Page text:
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Quarter of MPs calling to replace sleaze watchdog have been punished by it

Labour accused Tories of ‘wallowing in sleaze’ as vote to create new committee to review misconduct rules passes in Parliament

Adam Bychawski
3 November 2021, 3.27pm
59 MPs are calling for the decision to suspend Tory MP Owen Paterson to be reversed
Alamy Stock Photo

Almost a quarter of MPs calling for a review into the parliamentary sleaze watchdog have previously been found to have broken rules after being investigated by the regulator.

Fifty-nine MPs have backed an amendment that would reject a decision by the Committee on Standards, a cross-party group of MPs, to suspend Conservative MP Owen Paterson for breaching lobbying rules.

Among those who supported Paterson are Conservative MP Richard Drax, who failed to declare a grouse moor, and Tory MP David Morris, who asked questions in Parliament about a firm he had received a £10,000 donation from.

The committee, which is chaired by Labour MP Chris Bryant and includes four Conservative MPs, found that Paterson used his position as an MP to benefit two firms that paid him more than £100,000 a year in total as a consultant.

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It justified the suspension on the grounds that “no previous case of paid advocacy has seen so many breaches or such a clear pattern of behaviour in failing to separate private and public interests”. Penalties imposed by the standards committee are usually approved as a formality.

But an amendment tabled by Conservative MP Andrea Leadsom, which was eventually passed by 250 votes to 232, called for the creation of a new committee that would consider whether to review Paterson’s case as well as changes to the current system, which regulates MPs’ conduct.

Angela Rayner, the deputy Labour leader, standing in for Keir Starmer, who has coronavirus, said the Tories “are wallowing in sleaze”.

“In no other profession in our country could someone be found guilty by an independent process and just have their mates vote them back into the job,” she said.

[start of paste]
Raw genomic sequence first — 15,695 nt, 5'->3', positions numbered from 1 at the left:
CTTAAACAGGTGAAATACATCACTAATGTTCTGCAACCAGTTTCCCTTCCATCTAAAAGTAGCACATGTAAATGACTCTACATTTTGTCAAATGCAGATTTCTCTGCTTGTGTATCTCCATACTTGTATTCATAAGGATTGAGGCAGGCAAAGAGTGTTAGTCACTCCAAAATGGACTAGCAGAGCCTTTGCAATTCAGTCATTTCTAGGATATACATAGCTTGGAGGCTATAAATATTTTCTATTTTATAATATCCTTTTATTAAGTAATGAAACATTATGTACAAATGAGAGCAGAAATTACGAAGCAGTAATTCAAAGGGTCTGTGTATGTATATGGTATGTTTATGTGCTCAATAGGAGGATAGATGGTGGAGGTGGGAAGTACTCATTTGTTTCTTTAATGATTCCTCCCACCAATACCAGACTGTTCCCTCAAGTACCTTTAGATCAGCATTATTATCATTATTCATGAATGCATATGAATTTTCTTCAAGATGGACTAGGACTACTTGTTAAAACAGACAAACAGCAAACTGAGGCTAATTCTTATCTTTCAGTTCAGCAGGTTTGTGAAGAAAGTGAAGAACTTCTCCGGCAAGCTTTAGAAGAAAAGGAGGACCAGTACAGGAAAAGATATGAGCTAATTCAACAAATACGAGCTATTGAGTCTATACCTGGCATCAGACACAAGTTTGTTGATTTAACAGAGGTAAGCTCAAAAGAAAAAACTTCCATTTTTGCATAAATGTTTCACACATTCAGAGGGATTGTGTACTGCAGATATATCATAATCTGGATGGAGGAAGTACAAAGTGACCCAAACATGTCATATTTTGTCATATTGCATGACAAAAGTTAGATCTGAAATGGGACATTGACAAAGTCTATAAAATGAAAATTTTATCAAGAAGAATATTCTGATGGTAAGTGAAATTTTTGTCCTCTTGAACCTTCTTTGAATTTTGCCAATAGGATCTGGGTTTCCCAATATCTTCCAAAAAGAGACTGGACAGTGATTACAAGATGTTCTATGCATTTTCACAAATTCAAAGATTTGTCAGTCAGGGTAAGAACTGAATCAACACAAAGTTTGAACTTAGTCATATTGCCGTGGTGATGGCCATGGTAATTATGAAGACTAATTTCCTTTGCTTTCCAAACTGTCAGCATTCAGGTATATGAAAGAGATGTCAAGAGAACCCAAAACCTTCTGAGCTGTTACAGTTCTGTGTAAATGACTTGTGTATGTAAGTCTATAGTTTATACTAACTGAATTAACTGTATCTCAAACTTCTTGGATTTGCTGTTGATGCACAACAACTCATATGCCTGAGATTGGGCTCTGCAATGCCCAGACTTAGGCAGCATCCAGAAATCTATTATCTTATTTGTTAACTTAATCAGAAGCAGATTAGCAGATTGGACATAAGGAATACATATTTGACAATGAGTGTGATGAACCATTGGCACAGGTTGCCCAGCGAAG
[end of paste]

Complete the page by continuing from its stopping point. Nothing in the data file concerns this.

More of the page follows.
“If it was a police officer, a teacher, a doctor, we would expect the independent process to be followed and not changed after the verdict. It is one rule for them and one rule for the rest of us.”

In no other profession could someone be found guilty and have their mates vote them back into the job

Angela Rayner, deputy Labour leader

The proposed committee would be chaired by John Whittingdale, the Tory former culture secretary, and would include four other Conservative MPs, three Labour MPs and one SNP MP, the motion says. Whittingdale would be given a casting vote in the event of a tie, effectively giving the committee a Tory majority.

The ex-minister was himself found to have broken the rules in 2016 after the standards watchdog ruled he did not properly register a £1,500 trip to Amsterdam with his girlfriend.

Fourteen of the MPs backing the amendment have previously breached the code of conduct for MPs. Among them is Tory MP David Morris, who asked questions in Parliament about Aquind, a company owned by Conservative donor Alexander Temerko, after he had received a £10,000 donation.

Kathryn Stone, the parliamentary commissioner for standards said that during her investigation, Morris repeatedly questioned her remit and her right to consult other officials. Morris later apologised to the commissioner for his behaviour.

Other backers include Conservative MP Craig Mackinlay, who failed to declare shares in an airline on the member's register of interest in 2015. (The airline never traded and the shares had only a nominal value.)

One of the supporters, Conservative MP Karl McCartney was found to have breached the rules three times last month by failing to properly declare his links to a family firm, Moonlighting Systems.

The amendment was described as a ‘backwards step for accountability’

At today’s Prime Minister’s Questions, Boris Johnson defended his decision to whip Conservative MPs to back the amendment, saying the complaints process was flawed for not allowing the former minister a right of appeal.

Currently, allegations of misconduct are first investigated by the independent parliamentary commissioner for standards before being reviewed by the standards committee.

The calls to rescind Paterson’s suspension come just days after a report by parliament’s ethics body found that MPs are “not effectively regulated” by the current system. It recommended that ministers and officials should face tougher sanctions, including fines and resignations, for misconduct.

Kevin Barron, a former Labour MP and chair of the standards committee, said that the amendment was a “backwards step for accountability”.

“Parliament has made good progress on accountability over the last decade, the government amendment would destroy all that progress,” he wrote on Twitter.

Correction, 6 November: This article has been updated to reflect the fact that Craig Mackinlay breached the rules by failing to declare that he owned more than 15% of an airline company's shares but the company never traded and the shares had only a nominal value.

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